Not all segregation is truly “solitary,” and many prison systems, including the Bureau, often house two segregated inmates together in the same cell, a practice known as “double-celling.”  For the purposes of this report, we define “restrictive housing” as any type of detention that involves: (1) removal from the general inmate population, whether voluntary or involuntary; (2) placement in a locked room or cell, whether alone or with another inmate; and (3) inability to leave the room or cell for the vast majority of the day, typically 22 hours or more.  Even this definition, however, leaves substantial room for variation.  Restrictive housing takes many forms, and an inmate’s experience in segregation can vary considerably depending on certain external factors, such as the length of stay, conditions of confinement, and degree of social isolation, as well as factors specific to each inmate, such as age and psychological resiliency.  As this report makes clear, it is not enough to say that an inmate is in “restrictive housing” (or “solitary confinement,” for that matter); it is just as important to know the details of the placement.  [DOJ Report, pp. 3-6] 

“Guiding Principles” for All Correctional Systems

The Report includes more than 50 “Guiding Principles,” which are intended as best practices for correctional facilities across the American criminal justice system.[1]  These aspirational principles are designed to serve as a roadmap for correctional systems seeking direction on future reforms, and address a range of topics, including the use of disciplinary segregation, protective custody, and long-term preventative segregation; the conditions of confinement in restrictive housing; and the treatment of certain categories of inmates, including juveniles (under 18), young adults (18 to 24), inmates with medical needs, pregnant women, LGBTI inmates, and inmates with serious mental illness.  [pp. 94-103] 

The Report’s “Guiding Principles” include:

  • Inmates should be housed in the least restrictive setting necessary to ensure their own safety, as well as the safety of staff, other inmates, and the public.

  • Correctional systems should always be able to clearly articulate the specific reason(s) for an inmate’s placement and retention in restrictive housing.The reason(s) should be supported by objective evidence.Inmates should remain in restrictive housing for no longer than necessary to address the specific reason(s) for placement.

  • Restrictive housing should always serve a specific penological purpose.

  • An inmate’s initial and ongoing placement in restrictive housing should be regularly reviewed by a multi-disciplinary staff committee, which should include not only the leadership of the institution where the inmate is housed, but also medical and mental health professionals.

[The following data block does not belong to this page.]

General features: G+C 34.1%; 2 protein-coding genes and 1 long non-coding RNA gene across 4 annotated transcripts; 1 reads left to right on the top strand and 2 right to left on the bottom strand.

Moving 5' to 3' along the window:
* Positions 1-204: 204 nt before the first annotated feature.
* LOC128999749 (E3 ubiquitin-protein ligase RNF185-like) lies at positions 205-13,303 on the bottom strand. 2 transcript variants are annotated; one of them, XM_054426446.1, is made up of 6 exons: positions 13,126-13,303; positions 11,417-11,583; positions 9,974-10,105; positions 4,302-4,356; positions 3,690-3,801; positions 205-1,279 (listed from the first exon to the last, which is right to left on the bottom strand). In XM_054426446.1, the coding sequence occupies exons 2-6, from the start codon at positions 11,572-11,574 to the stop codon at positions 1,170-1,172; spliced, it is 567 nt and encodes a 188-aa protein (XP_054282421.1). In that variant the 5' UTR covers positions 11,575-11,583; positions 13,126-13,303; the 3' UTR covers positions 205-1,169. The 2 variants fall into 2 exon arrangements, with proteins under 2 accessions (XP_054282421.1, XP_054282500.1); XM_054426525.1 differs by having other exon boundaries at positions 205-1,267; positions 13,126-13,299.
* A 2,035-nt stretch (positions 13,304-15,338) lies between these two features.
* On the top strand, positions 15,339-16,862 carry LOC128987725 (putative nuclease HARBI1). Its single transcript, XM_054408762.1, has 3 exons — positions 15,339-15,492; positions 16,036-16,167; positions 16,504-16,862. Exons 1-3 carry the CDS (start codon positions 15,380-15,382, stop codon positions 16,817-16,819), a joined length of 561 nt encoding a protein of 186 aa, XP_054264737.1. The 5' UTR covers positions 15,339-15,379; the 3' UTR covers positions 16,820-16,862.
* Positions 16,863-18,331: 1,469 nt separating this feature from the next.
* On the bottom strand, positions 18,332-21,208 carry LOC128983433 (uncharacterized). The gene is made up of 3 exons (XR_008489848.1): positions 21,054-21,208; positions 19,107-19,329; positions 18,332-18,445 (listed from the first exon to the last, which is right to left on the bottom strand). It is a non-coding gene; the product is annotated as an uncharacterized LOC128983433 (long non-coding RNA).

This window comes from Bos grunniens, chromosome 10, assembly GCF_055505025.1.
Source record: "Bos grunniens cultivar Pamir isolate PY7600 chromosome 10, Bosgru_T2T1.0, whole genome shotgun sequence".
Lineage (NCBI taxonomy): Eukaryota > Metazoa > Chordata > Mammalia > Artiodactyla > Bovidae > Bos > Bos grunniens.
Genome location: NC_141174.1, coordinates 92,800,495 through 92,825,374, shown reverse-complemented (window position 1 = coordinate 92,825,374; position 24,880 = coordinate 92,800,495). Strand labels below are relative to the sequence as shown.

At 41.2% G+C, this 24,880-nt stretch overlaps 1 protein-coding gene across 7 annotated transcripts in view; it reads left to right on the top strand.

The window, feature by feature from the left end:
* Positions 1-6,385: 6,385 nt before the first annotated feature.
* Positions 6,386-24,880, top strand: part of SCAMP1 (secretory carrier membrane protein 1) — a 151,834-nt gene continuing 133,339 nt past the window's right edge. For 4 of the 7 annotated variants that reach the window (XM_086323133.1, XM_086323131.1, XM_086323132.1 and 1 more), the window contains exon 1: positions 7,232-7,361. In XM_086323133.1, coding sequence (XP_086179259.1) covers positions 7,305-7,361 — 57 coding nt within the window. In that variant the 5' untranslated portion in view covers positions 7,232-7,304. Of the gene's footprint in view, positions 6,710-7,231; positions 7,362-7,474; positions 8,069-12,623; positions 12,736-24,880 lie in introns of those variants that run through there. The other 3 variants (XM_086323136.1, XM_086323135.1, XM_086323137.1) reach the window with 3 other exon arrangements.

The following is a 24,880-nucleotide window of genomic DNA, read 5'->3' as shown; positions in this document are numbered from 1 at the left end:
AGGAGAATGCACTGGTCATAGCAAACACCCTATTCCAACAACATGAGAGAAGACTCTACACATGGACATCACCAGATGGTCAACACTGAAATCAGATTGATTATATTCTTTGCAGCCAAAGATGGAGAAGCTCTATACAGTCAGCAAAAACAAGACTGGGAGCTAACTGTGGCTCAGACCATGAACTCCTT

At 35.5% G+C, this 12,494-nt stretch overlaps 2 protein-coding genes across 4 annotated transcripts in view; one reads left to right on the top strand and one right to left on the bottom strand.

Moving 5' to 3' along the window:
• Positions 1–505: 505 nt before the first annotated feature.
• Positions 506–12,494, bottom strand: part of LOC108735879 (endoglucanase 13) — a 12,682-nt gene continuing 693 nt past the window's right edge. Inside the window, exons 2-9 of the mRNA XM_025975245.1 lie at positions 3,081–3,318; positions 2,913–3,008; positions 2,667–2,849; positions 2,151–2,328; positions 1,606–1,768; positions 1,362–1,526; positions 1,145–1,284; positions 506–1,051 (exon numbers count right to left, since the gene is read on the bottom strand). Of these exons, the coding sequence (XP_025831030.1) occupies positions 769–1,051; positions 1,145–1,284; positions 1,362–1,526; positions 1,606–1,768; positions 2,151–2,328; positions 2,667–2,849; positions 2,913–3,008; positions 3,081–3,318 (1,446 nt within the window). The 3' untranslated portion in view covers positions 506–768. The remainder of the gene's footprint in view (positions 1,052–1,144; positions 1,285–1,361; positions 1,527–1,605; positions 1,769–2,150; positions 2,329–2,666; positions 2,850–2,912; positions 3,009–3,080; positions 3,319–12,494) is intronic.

• For every inmate in restrictive housing, correctional staff should develop a clear plan for returning the inmate to less restrictive conditions as promptly as possible.This plan should be shared with the inmate, unless doing so would jeopardize the safety of the inmate, staff, other inmates, or the public.

  • All correctional staff should be regularly trained on restrictive housing policies. Correctional systems should ensure that compliance with restrictive housing policies is reflected in employee-evaluation systems.

  • Correctional systems should establish standing committees, consisting of high-level correctional officials, to regularly evaluate existing restrictive housing policies and develop safe and effective alternatives to restrictive housing.

  • Absent a compelling reason, prison inmates should not be released directly from restrictive housing to the community.

  • Correctional systems should seek ways to increase the minimum amount of time that inmates in restrictive housing spend outside their cells and to offer enhanced in-cell opportunities.Out-of-cell time should include opportunities for recreation, education, clinically appropriate treatment therapies, skill-building, and social interaction with staff and other inmates.

Policy Recommendations for the U.S. Department of Justice

Federal Bureau of Prisons | United States Marshals Service | Civil Rights Division | United States Attorney's Offices | National Institute of Corrections | Bureau of Justice Assistance | National Institute of Justice

The Report also includes a series of policy recommendations to ensure that the Department of Justice lives out the principles described above.[2]  As the Report makes clear, the Department can and should use the full range of its powers to safely reduce the use of restrictive housing in the United States.  The Department is prepared not only to direct the Federal Bureau of Prisons to change its own policies and practices, but also to use the many tools at the Department’s disposal to encourage other correctional systems to do the same.